Wells Fargo’s most senior executives decided early this year to remove retail-banking chief Carrie Tolstedt from her post, months before she announced plans to retire and her division became the epicenter of a national scandal.
The behind-the-scenes deliberations were described in a letter the bank sent to U.S. lawmakers in September, according to a copy posted online this week by officials in California. It offers new details on what led up to her departure, and shows that Tim Sloan, who rose to chief executive officer in October, played a role in it.
Wells Fargo has faced political furor since regulators said the consumer branch network Tolstedt led since 2006 may have opened more than 2 million unauthorized accounts for customers, generating fees and damaging credit reports. Some lawmakers took particular issue with a July press release, in which then-CEO John Stumpf, 63, lauded Tolstedt’s leadership while announcing she decided to retire at year-end. She relinquished her post that month.
But, privately, Stumpf had conferred early in the year with Sloan, 56, who became chief operating officer and Tolstedt’s boss last November.
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After the conversation, Stumpf “decided that for various reasons the business would move in a different direction, meaning that Ms. Tolstedt would be removed,” the bank wrote. “After Ms. Tolstedt was told of the decision, she decided that she would retire.”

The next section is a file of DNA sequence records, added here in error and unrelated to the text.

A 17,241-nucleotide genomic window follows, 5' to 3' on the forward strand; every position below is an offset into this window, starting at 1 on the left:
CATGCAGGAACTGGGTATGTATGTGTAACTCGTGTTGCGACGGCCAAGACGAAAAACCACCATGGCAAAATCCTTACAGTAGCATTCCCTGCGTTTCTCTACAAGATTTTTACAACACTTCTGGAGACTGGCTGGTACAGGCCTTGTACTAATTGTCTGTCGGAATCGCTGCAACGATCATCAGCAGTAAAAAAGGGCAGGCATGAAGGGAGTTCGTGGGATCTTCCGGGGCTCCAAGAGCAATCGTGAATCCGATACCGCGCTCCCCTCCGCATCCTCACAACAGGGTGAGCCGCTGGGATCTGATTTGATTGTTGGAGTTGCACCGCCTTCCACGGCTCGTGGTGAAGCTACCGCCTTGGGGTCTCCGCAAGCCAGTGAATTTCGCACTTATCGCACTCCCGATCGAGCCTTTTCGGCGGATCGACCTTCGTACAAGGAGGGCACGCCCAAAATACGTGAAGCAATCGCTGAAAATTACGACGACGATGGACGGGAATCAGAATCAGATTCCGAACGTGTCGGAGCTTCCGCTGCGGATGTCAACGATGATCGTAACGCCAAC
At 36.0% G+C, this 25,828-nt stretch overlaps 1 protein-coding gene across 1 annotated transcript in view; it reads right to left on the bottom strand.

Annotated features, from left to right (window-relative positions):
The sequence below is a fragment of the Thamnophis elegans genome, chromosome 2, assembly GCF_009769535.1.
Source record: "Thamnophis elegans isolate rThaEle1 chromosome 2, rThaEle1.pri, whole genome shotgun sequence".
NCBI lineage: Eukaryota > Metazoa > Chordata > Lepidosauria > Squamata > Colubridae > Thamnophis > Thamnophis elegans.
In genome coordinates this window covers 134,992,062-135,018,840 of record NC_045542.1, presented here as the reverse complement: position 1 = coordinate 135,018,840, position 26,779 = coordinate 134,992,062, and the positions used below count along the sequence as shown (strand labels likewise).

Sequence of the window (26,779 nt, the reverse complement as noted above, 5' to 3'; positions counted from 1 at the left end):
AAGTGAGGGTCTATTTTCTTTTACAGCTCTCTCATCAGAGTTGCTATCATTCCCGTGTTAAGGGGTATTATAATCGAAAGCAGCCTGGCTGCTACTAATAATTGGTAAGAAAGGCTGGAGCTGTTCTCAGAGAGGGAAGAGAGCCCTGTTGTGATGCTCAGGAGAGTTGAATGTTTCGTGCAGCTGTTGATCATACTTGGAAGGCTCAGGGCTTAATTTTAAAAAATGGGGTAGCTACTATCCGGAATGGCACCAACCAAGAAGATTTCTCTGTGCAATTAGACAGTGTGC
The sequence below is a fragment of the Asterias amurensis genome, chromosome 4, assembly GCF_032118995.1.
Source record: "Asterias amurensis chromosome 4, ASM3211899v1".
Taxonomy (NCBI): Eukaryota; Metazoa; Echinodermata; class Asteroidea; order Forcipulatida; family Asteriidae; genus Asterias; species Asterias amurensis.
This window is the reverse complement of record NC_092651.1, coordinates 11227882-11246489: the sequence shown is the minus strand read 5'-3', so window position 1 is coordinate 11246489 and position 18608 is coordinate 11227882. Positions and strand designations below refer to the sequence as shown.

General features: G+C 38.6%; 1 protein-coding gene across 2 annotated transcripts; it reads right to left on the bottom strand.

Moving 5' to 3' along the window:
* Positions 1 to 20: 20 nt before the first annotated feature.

Mary Mack, a Charlotte-based executive, replaced Tolstedt.
The letter doesn’t elaborate on the reasons. Tolstedt, 57, didn’t respond to messages seeking comment. Jennifer Dunn, a Wells Fargo spokeswoman, declined to comment on internal discussions about Tolstedt’s departure.
When announcing Tolstedt’s retirement plan in July, Stumpf described her as a “dear friend,” who served as “a standard-bearer of our culture, a champion for our customers and a role model for responsible, principled and inclusive leadership.” He didn’t mention the probes of her division that two months later yielded $185 million in fines. He told lawmakers at a Sept. 20 hearing that he hadn’t considered firing her over the inquiries.
A few weeks later, Stumpf resigned. Tolstedt, who was scheduled to remain at the company until the end of the year, also has left. Together, they’re giving up about $60 million of unvested stock.
Other documents released Monday by the California Senate Banking and Financial Institutions Committee provided a more detailed breakdown of the 5,367 employees fired over sales-practice violations that spanned about five years. They included 477 branch managers, five district managers and one area president.
The company still faces related investigations by the Department of Justice, Department of Labor and Securities and Exchange Commission into the accounts, pressure placed on employees to hit targets and disclosures to investors.